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Discussion Starter #1
I feel like such an idiot even posting this, but I couldn't find anything under the SEARCH except for UPGRADING brakes/pads.

How the hell do you change the rear brake pads?! I know you hafta turn/screw the piston into the caliper, but Jesus Christ, how many turns do you hafta go on that bastard!?

My OE pads have about a width of a nickel of pad left on them. Figured I'd do a quick swap with some 20$ "wear-ever" pads from Advance Auto(they are freakin THICK ASS PADS!!) I used a pair of vise-grips to turn the piston a 1/2 turn each time. I musta spend 20minutes turning that thing(clockwise, like I was tightening it)and I could barely fit the new pads in the caliper.......no room at all for the rotor!

Needless to say I'm pissed because I'm frustrated, but hopefully someone will gimme a link, a tip a trick or something. I've changed brake pads on pretty much all my cars before and had no problem with the rears on any of them. Geeez, that is pissing me the F-off. :blam: :crying: :curses:
 

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buy that little cheap square block looking tool and use a ratchet. If you want, I'll bring the one I have and you can change your pads this Sunday. I think it turns in till it is flush
 

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Discussion Starter #3
tnturbo said:
buy that little cheap square block looking tool and use a ratchet. If you want, I'll bring the one I have and you can change your pads this Sunday. I think it turns in till it is flush
If you would, just let me see what it looks like so I can go pick one up and keep in the tool box.

SO that thing does go "flush"? Mine still has about a THUMB's width left!!!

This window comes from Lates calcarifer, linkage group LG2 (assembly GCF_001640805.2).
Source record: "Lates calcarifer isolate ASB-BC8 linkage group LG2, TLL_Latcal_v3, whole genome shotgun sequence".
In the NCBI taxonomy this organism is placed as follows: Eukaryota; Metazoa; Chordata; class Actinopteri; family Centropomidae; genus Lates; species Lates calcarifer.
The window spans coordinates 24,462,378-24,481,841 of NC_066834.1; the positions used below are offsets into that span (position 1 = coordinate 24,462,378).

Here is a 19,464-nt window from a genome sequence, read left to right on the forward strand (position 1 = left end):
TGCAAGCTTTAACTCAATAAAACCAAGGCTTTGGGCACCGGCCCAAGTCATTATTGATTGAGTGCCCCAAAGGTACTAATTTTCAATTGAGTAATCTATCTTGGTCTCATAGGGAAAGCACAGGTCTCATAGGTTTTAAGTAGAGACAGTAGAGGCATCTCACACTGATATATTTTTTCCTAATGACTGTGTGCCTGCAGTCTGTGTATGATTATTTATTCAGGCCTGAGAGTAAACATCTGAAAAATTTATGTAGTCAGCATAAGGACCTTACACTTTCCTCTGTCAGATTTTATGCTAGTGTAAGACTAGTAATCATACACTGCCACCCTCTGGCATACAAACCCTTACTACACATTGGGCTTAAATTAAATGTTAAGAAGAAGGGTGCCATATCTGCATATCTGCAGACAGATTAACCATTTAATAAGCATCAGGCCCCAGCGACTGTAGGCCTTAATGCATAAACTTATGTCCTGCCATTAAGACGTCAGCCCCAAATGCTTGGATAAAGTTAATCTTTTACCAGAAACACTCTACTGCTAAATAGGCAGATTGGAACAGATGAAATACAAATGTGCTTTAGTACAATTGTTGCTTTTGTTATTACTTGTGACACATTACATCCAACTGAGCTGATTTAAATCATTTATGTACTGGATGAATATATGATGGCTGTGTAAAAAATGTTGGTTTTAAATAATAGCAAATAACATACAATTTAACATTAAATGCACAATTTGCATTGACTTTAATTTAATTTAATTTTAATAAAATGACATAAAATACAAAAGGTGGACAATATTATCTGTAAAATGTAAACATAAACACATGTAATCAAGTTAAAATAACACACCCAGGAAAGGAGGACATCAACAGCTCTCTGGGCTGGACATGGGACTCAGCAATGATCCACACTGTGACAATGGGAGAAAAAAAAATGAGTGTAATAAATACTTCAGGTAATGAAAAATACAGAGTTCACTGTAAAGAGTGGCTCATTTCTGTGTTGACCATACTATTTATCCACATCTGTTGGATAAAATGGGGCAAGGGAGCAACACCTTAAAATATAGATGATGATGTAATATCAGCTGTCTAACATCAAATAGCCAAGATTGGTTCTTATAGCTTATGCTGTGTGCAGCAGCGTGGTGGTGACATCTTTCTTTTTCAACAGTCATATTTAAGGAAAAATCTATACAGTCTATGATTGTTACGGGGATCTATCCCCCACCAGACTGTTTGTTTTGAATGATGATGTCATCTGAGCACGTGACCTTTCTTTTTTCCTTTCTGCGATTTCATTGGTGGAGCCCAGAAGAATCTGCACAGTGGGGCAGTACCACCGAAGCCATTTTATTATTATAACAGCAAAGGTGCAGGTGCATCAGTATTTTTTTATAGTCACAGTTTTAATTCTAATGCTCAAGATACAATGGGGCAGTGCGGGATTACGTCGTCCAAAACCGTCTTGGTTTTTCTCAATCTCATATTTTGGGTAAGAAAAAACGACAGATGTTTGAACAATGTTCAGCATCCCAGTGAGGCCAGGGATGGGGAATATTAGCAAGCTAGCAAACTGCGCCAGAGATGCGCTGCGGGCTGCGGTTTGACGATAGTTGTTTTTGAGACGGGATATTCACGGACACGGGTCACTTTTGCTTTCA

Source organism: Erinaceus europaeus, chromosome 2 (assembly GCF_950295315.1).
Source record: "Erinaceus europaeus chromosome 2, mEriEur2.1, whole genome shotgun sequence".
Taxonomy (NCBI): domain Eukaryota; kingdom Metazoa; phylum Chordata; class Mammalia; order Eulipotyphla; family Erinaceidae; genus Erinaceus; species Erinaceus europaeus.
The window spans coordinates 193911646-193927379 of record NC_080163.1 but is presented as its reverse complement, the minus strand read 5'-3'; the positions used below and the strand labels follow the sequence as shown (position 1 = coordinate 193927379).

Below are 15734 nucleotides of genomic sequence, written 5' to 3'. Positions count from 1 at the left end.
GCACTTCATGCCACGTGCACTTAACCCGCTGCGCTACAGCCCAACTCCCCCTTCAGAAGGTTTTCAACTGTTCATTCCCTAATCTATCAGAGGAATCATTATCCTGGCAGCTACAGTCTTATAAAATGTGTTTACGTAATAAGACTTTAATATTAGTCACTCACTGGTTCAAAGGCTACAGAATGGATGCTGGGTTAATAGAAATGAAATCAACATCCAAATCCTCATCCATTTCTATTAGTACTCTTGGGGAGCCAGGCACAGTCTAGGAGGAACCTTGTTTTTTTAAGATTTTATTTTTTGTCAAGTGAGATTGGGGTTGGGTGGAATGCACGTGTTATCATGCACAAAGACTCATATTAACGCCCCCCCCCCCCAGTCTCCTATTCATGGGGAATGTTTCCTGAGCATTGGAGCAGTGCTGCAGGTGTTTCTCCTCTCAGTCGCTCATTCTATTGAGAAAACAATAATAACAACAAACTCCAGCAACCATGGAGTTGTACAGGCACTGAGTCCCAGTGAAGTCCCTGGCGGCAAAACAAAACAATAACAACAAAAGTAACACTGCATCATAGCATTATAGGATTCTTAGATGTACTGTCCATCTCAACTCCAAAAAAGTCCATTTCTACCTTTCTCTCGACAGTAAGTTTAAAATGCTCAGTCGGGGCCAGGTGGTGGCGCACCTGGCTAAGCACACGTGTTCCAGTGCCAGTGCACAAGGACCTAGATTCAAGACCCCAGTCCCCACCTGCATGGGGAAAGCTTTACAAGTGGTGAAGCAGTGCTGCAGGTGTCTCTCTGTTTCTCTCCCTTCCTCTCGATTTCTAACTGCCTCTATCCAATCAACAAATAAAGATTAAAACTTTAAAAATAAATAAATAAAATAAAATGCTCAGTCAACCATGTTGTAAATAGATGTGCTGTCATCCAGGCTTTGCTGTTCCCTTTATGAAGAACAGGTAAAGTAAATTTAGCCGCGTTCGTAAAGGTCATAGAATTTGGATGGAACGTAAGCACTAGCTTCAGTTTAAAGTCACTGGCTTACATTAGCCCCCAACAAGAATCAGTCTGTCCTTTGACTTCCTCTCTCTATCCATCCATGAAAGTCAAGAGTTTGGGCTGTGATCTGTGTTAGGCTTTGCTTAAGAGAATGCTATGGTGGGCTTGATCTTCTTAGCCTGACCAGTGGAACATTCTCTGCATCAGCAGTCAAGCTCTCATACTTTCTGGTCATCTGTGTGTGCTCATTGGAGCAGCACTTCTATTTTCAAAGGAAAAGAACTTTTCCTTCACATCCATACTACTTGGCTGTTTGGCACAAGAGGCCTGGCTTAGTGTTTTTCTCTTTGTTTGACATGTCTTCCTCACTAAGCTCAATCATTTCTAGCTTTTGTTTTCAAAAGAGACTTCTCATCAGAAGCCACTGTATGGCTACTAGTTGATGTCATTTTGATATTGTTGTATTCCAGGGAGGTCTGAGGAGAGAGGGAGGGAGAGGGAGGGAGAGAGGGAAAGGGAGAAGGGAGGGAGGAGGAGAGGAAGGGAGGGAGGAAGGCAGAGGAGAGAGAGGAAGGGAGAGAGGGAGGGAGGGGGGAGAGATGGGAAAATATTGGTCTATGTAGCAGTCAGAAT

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I'm pretty sure you need to push and turn at the same time, and sometimes you have to push pretty hard. The piston retracting tool from the parts store might be a worthwhile investment. I'd spend the minimum on a cheap one unless you plan on doing more work like that in the future. The tool captures a couple slots in the piston and you twist the threaded shaft with a racthet or wrench and it turns the piston while applying pressure.

I honestly have not done a rear Mustang caliper, but have done many other rear pad swaps and sometimes use a similar tool.

Here's another thought... Do you still have the stock rear brakes, or might you have upgraded to Cobra or Mach 1 parts? There are 2 different pads for the rear, one being thicker, for use w/ the GT caliper and thinner rotors.

Good luck-
 

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Discussion Starter #5
Thanks for chiming in.......

I have the OE brake pads, and the OE GT rear caliper/rotor. I saw the two "slots" in the piston, and couldn't use a screw driver to turn it, so I resorted to the channel-locks.

I'll see what TnTurbo(Jeff) looks like and pick up one like it, or similiar. Geez, I love how the simplest crap can be complicated. :mad: